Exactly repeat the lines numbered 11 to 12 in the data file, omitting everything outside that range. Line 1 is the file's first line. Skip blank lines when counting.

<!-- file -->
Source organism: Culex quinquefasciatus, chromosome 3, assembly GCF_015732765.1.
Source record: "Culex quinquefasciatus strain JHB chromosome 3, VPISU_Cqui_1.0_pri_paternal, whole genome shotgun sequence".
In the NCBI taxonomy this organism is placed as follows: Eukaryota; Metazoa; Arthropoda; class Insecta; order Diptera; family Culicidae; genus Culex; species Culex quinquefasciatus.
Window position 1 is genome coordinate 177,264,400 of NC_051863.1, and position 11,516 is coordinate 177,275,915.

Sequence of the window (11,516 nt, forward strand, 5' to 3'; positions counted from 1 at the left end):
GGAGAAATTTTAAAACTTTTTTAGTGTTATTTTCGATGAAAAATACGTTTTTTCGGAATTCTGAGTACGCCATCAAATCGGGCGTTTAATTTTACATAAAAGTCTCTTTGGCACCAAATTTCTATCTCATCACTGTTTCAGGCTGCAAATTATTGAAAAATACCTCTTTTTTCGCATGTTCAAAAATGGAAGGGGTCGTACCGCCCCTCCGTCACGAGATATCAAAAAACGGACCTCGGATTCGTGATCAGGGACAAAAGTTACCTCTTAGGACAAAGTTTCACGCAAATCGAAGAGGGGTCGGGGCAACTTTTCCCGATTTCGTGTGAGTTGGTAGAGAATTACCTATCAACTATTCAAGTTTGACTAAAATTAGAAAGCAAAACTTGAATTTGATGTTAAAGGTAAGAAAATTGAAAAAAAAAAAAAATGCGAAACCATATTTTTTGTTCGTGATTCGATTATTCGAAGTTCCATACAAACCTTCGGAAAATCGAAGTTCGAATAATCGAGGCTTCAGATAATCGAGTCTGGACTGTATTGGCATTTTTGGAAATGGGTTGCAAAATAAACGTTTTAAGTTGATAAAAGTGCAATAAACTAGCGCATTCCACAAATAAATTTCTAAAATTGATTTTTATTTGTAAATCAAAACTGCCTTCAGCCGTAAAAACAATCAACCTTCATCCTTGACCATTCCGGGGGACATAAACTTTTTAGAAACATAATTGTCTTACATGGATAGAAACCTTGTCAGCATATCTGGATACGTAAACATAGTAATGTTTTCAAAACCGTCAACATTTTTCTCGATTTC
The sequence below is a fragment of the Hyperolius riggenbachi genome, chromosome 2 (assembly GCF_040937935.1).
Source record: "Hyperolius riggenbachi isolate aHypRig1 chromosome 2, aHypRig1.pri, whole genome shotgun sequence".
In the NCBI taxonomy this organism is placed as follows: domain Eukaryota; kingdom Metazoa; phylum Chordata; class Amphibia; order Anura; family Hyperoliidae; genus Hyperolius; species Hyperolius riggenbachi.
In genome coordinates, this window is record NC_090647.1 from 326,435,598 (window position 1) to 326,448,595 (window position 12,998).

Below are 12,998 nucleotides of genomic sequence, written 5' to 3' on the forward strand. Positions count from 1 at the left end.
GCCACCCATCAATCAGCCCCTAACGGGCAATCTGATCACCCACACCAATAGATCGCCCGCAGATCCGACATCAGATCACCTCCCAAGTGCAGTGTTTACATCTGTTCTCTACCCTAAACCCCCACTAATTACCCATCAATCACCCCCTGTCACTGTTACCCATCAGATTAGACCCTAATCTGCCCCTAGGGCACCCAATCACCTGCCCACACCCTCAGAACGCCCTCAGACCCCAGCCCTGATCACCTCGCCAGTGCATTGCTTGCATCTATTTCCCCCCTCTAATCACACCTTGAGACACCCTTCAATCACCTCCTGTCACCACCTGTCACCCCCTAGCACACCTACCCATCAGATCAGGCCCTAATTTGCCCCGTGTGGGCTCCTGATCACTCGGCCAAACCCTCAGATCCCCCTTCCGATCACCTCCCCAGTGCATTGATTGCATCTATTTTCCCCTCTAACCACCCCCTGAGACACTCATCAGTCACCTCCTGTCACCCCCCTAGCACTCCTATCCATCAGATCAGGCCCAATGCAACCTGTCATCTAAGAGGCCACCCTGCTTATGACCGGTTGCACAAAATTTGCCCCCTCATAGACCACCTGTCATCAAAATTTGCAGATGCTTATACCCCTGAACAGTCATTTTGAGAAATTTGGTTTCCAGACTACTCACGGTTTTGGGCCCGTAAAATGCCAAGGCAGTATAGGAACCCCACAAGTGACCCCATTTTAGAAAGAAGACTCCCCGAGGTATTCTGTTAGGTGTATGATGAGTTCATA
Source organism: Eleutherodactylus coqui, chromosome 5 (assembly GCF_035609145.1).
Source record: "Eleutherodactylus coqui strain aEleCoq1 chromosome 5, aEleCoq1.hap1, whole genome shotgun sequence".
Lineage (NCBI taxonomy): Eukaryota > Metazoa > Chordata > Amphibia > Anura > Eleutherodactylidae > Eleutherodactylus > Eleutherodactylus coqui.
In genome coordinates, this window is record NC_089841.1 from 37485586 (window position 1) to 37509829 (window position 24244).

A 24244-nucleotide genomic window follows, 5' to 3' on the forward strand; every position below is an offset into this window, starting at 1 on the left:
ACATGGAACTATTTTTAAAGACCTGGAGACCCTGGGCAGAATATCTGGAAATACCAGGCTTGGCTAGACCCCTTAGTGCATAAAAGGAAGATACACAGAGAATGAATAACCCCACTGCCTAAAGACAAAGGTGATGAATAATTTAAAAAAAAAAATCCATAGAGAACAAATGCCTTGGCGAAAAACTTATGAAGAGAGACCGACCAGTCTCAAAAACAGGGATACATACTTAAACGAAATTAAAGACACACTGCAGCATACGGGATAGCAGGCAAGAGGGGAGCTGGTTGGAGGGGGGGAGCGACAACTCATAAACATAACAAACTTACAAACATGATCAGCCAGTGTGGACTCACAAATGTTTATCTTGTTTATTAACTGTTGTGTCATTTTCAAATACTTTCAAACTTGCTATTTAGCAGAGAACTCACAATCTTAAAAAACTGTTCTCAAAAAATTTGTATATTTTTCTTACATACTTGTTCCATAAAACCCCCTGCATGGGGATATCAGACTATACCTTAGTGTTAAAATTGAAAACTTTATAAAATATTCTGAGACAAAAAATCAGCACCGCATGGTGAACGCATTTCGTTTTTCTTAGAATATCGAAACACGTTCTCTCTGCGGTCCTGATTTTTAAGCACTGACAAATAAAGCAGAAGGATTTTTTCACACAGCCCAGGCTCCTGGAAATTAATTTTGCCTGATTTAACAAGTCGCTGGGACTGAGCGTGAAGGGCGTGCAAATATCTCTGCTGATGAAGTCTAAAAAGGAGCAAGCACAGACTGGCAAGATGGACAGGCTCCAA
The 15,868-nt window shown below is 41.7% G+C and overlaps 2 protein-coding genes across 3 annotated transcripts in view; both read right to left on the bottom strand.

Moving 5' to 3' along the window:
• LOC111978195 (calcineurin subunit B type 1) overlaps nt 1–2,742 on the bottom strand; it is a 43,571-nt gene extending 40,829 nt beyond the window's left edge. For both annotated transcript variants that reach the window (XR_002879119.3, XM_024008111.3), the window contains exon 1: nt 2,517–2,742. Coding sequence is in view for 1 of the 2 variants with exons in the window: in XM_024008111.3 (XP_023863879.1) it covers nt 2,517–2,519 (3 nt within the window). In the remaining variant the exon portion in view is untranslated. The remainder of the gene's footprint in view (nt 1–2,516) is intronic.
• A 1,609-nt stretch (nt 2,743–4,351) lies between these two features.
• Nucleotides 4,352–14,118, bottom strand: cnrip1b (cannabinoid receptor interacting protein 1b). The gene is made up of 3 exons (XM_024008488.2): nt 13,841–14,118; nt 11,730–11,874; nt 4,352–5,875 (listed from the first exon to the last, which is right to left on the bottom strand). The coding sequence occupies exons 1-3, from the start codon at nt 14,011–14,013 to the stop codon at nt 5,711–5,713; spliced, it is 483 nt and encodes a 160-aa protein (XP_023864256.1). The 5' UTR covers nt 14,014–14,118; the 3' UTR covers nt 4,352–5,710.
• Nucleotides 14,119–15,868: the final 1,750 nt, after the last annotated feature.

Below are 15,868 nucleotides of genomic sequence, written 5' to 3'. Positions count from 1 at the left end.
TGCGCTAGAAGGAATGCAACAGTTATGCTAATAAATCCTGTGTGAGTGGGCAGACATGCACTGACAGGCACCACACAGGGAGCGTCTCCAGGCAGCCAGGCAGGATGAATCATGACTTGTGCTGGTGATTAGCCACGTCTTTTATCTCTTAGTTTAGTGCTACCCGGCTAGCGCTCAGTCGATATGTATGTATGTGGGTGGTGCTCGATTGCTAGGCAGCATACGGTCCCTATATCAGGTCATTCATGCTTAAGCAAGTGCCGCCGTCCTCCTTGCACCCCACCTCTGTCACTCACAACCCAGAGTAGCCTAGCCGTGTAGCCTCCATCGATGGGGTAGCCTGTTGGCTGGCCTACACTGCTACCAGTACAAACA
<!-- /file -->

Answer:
Below are 12,998 nucleotides of genomic sequence, written 5' to 3' on the forward strand. Positions count from 1 at the left end.
GCCACCCATCAATCAGCCCCTAACGGGCAATCTGATCACCCACACCAATAGATCGCCCGCAGATCCGACATCAGATCACCTCCCAAGTGCAGTGTTTACATCTGTTCTCTACCCTAAACCCCCACTAATTACCCATCAATCACCCCCTGTCACTGTTACCCATCAGATTAGACCCTAATCTGCCCCTAGGGCACCCAATCACCTGCCCACACCCTCAGAACGCCCTCAGACCCCAGCCCTGATCACCTCGCCAGTGCATTGCTTGCATCTATTTCCCCCCTCTAATCACACCTTGAGACACCCTTCAATCACCTCCTGTCACCACCTGTCACCCCCTAGCACACCTACCCATCAGATCAGGCCCTAATTTGCCCCGTGTGGGCTCCTGATCACTCGGCCAAACCCTCAGATCCCCCTTCCGATCACCTCCCCAGTGCATTGATTGCATCTATTTTCCCCTCTAACCACCCCCTGAGACACTCATCAGTCACCTCCTGTCACCCCCCTAGCACTCCTATCCATCAGATCAGGCCCAATGCAACCTGTCATCTAAGAGGCCACCCTGCTTATGACCGGTTGCACAAAATTTGCCCCCTCATAGACCACCTGTCATCAAAATTTGCAGATGCTTATACCCCTGAACAGTCATTTTGAGAAATTTGGTTTCCAGACTACTCACGGTTTTGGGCCCGTAAAATGCCAAGGCAGTATAGGAACCCCACAAGTGACCCCATTTTAGAAAGAAGACTCCCCGAGGTATTCTGTTAGGTGTATGATGAGTTCATA